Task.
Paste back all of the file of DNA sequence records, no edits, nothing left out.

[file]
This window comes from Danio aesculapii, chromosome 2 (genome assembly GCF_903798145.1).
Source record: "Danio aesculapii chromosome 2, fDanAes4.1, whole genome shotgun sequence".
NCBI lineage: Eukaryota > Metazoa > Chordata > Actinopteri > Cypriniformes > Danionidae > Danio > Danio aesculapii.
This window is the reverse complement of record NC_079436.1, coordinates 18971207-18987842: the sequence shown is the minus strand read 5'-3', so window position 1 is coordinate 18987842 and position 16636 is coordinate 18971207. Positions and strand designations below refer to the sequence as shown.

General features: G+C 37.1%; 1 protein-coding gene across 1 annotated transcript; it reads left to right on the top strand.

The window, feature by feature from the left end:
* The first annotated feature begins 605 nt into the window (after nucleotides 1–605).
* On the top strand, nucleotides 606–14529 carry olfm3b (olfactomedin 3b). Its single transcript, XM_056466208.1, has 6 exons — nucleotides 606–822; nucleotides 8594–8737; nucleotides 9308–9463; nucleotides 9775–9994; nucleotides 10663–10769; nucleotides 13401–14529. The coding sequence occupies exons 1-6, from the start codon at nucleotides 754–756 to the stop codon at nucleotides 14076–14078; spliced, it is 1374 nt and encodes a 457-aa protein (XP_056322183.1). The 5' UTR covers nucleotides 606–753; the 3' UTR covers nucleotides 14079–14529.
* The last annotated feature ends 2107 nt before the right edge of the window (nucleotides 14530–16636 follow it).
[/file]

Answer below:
This window comes from Danio aesculapii, chromosome 2 (genome assembly GCF_903798145.1).
Source record: "Danio aesculapii chromosome 2, fDanAes4.1, whole genome shotgun sequence".
NCBI lineage: Eukaryota > Metazoa > Chordata > Actinopteri > Cypriniformes > Danionidae > Danio > Danio aesculapii.
This window is the reverse complement of record NC_079436.1, coordinates 18971207-18987842: the sequence shown is the minus strand read 5'-3', so window position 1 is coordinate 18987842 and position 16636 is coordinate 18971207. Positions and strand designations below refer to the sequence as shown.

General features: G+C 37.1%; 1 protein-coding gene across 1 annotated transcript; it reads left to right on the top strand.

The window, feature by feature from the left end:
* The first annotated feature begins 605 nt into the window (after nucleotides 1–605).
* On the top strand, nucleotides 606–14529 carry olfm3b (olfactomedin 3b). Its single transcript, XM_056466208.1, has 6 exons — nucleotides 606–822; nucleotides 8594–8737; nucleotides 9308–9463; nucleotides 9775–9994; nucleotides 10663–10769; nucleotides 13401–14529. The coding sequence occupies exons 1-6, from the start codon at nucleotides 754–756 to the stop codon at nucleotides 14076–14078; spliced, it is 1374 nt and encodes a 457-aa protein (XP_056322183.1). The 5' UTR covers nucleotides 606–753; the 3' UTR covers nucleotides 14079–14529.
* The last annotated feature ends 2107 nt before the right edge of the window (nucleotides 14530–16636 follow it).